The testing window for Part One of the TNReady assessment has closed, at least for students in Knox County. The (revised) testing window is officially February 22 – March 18, but with KCS on Spring Break now, Knox County students finished up Part One by March 11.
So it was timely that on March 8, Parents Across America (PAA) issued a press release, announcing the endorsement of its position paper, “Parents Stand up Against Test Stress.” Prominent educators including Alfie Kohn, Dr. Mark Naison and Nancy Carlsson-Paige have signed on as endorsers of the position paper (http://parentsacrossamerica.org/educator-endorsements-paa-test-stress-position-paper).
PAA noted they have also contacted the National Institutes of Health and the American Academy of Pediatrics asking that they “investigate our concerns that high-stakes standardized testing has become a health hazard for our nation’s public school children.”
The position paper addresses the recent jump in test anxiety among school-age students that many parents and educators have noted. “Across the nation, children of all ages are showing a jump in test anxiety. As high-stakes standardized tests have multiplied, growing percentages of students have begun to report test-related stress. More are seeking test-stress counseling. Media reports of psychological and physiological symptoms tied to testing have increased.”
PAA notes that some students are able to manage the pressures of high-stakes testing, but others are overwhelmed. If your child is in the group of overwhelmed students, you might recognize symptoms including nausea, dizziness, crying, vomiting, panic attacks, asthma attacks, tantrums, headaches, sleeplessness, refusal to go to school, “freaking out,” meltdowns, depression, suicide threats and suicide attempts.
Dr. Peter Gray, a research professor in the department of Psychology, Boston College, said, “The evidence is overwhelming that our national mania for testing–and for so much time in school and at schoolwork–is damaging the physical and psychological health of our children. I appreciate the work of Parents Across America and sincerely hope that the educational powers that be start to listen. What we have today is, essentially, state-mandated child abuse.”
Testing in the early years, which is strongly opposed by early childhood professionals, is taking a toll. According to Dr. Nancy Carlsson-Paige, “As we see testing increasingly edge out play and active learning in classrooms for young kids, we also see more and more children who don’t like school, who feel way too much pressure, who don’t want to go to this place that feels so uncomfortable and out of synch with who they are and what they need.”
A research paper recently published in the Journal of the American Medical Association (JAMA) Pediatrics suggests a correlation between the increased academic pressure on young children and the significant increase in ADHD diagnoses.
Much of the literature on test anxiety focuses on how to help children cope with the stress. In contrast, PAA believes the cause of the stress itself must be addressed. No child should be exposed to prolonged, intense stress, which can inhibit brain function and take a toll on mental health.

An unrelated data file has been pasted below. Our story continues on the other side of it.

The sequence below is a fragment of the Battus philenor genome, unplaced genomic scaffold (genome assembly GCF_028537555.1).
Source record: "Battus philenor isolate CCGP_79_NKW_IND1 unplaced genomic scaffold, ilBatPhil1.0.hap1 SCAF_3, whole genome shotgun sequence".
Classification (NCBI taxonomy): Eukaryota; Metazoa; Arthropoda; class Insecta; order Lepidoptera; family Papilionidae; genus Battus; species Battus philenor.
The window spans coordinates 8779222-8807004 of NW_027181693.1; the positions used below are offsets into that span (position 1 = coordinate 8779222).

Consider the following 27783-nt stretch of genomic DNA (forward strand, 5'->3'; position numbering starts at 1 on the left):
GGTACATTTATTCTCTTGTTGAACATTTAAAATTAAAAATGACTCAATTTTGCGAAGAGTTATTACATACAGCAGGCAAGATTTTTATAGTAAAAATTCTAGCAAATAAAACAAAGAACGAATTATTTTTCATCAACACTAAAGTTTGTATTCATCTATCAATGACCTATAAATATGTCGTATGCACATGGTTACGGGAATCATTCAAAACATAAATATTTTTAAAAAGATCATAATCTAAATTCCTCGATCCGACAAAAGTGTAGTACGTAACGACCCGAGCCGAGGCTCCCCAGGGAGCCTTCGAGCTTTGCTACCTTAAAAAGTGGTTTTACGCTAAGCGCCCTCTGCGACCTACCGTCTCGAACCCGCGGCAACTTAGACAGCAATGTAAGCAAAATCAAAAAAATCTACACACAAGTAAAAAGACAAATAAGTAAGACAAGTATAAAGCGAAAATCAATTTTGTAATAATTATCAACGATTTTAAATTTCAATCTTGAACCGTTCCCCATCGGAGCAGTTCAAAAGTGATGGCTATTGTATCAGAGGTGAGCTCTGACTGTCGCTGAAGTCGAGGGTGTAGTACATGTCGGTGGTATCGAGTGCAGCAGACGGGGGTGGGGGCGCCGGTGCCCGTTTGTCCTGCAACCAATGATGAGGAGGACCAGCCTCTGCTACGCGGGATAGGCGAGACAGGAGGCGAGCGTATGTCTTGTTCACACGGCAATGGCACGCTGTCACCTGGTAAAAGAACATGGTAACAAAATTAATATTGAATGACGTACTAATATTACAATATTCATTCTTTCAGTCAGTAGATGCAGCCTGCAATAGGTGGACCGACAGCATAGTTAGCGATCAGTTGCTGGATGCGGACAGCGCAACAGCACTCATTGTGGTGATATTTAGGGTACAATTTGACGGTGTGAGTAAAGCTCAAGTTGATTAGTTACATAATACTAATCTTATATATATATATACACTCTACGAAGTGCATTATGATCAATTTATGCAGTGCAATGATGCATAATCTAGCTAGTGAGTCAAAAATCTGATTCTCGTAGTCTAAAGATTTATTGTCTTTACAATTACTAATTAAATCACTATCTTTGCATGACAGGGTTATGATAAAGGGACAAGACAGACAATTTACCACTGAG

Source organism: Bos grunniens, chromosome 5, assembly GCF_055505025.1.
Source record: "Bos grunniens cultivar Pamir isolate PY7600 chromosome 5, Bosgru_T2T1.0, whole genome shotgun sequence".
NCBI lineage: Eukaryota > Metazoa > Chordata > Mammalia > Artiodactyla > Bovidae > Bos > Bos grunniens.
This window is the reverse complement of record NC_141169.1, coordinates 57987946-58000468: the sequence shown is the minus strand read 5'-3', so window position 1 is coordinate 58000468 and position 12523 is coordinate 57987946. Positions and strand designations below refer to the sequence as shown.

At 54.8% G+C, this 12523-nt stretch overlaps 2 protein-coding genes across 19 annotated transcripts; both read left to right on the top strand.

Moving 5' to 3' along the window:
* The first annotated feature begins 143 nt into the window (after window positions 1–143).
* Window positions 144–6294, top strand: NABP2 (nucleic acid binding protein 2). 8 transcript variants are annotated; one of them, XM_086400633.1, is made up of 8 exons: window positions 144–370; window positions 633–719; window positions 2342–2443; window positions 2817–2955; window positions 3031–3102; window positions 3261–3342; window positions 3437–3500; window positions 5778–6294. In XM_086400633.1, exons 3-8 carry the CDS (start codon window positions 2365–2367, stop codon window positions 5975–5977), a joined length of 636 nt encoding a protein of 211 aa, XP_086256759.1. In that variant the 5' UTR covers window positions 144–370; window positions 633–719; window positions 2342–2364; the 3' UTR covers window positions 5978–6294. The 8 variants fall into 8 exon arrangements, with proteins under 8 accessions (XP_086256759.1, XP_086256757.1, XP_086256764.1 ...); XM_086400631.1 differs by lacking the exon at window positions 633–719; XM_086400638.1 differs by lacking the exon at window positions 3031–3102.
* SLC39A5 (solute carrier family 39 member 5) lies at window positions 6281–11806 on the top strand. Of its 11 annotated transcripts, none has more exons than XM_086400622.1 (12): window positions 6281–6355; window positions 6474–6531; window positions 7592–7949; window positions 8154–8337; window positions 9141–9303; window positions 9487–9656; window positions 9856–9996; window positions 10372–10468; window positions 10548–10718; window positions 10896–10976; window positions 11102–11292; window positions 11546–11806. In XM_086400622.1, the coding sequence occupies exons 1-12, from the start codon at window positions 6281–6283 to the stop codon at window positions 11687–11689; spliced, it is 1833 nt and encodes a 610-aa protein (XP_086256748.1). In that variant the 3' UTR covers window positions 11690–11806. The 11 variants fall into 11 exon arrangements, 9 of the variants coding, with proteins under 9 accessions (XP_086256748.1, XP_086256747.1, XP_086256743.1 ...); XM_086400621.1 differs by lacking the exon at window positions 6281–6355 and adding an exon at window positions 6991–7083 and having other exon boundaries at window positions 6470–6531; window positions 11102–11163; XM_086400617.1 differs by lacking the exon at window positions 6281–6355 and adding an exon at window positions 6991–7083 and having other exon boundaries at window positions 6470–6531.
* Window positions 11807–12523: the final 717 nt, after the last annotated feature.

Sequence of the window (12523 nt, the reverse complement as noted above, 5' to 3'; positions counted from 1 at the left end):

PAA is not simply asking for an end to high-stakes, one-shot testing. Parents are demanding that no child be harmed in the assessment process. “We know that test publishers and education entrepreneurs are already developing new ways to label, sort and profile students through high-tech devices now taking over classrooms.” This may not create as much stress but carries other dangers such as:
- Constant collection of student data via online websites, apps, and programs without parental notification.
- Embedded or “stealth” assessments – students are not even aware that their work is being used for high-stakes purposes.
- A significant increase in the amount of screen time children are exposed to – the American Academy of Pediatrics recommends a two hour per day screen time limit for children.
What is the solution? PAA makes the following recommendations:
End high-stakes standardized testing: A switch from high-stakes testing to a systematic review of actual student work, which would
- lessen excessive test stress that undermines learning,
- provide superior evidence of academic progress, and
- enrich classroom experiences.
Rely instead on regular teacher-generated reports of student progress which
- look at students’ work over time and across all areas of learning and growth,
- are prepared by experienced, qualified adults who personally observe each student, and
- are accessible to parents, unlike secretive standardized test scores.
De-emphasize The Tests: JUST SAY NO to test pep rallies, test prep worksheets that replace meaningful class-work and homework, constant messages about the consequences of test “failure,” prizes for test-takers, etc.
Recognize opt-out rights: Parents are opting their children out of testing in record numbers, in part to protect them from the stress caused by misuse and overuse of standardized tests. Tennessee does not have an “Opt Out” law, but parents can “Refuse” for their child to participate in high-stakes testing. Federal and state law must support this decision by parents.
Advocate for local and state assessment policies that align with professional standards for assessment.
To learn more about testing or PAA, visit http://www.parentsacrossamerica.org.